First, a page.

The Ridge Meadows Recycling Society, which has a variety of plastic recycling programs, is promoting the global Plastic Free July movement.
The Plastic Free July movement was started in 2011 by Rebecca Prince-Ruiz, founder of the Plastic Free Foundation, which is a not-for-profit charity taking on several environmental campaigns all across the world.
Leanne Koehn, who heads community engagement for the recycling society, said the society has been participating in the Plastic Free July movement for several years, with its summer students taking the lead on the program.
“Our summer student Ella is doing the Plastic Free July challenge and will be doing updates on our social media and a wrap-up at the end of the month,” said Koehn, adding that in the past, students did Facebook live-streams about their experiences at the end of the month.
The summer students participate in the Plastic Free July challenge each year, and aim to eliminate plastic from their daily lives, while trying to find alternatives. Any plastic that they are unable to avoid, goes into their “dilemma bag” which they unpack and reflect on during the live-stream.
The live-stream gives community members an opportunity to ask questions to the students and in the past, students have faced questions ranging from what the most challenging part of the challenge was, to how their plastic consumption has reduced in the one month.
Koehn also started a Facebook group for information and accountability, called Ridge Meadows Plastic Free July, which so far has 55 participants.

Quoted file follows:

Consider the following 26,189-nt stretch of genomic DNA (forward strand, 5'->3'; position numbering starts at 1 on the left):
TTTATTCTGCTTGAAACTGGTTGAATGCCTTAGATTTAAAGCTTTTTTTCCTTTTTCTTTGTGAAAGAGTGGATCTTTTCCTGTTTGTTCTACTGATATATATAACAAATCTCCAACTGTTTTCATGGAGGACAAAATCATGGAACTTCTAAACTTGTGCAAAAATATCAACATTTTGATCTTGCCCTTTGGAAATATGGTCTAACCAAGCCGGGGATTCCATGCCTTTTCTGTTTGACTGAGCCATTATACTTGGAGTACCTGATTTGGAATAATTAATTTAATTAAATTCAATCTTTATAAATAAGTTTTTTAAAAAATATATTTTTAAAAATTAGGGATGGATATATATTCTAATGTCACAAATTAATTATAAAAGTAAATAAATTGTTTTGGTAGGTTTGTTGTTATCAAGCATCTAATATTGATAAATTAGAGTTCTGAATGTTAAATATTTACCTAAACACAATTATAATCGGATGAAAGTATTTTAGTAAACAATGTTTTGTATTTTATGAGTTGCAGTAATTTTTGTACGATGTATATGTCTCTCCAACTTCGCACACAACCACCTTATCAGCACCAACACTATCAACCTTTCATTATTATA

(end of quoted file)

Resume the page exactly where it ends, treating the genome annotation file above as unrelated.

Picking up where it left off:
Since its start, the recycling society has similarly been advocating for better recycling practices through its participation in several global environmental movements. They have a book recycle program, one for textiles, one for coloured and white Styrofoams, and since earlier this year, they have an oil return program as well.
”In 2019, just before the pandemic, we did a whole summer campaign on ‘Embrace Zero Waste, Refuse Single Use.’ We were encouraging people to switch out single-use items (bags, cups, straws, etc.) and find reusable alternatives,” Koehn explained.
She is also urging community members to go to the recycling society’s website for information on plastics, from the do’s and the don’t’s, to movie suggestions highlighting the urgent need for plastic elimination. To find out more information on plastics, visit https://rmrecycling.org/community/single-use-plastic.
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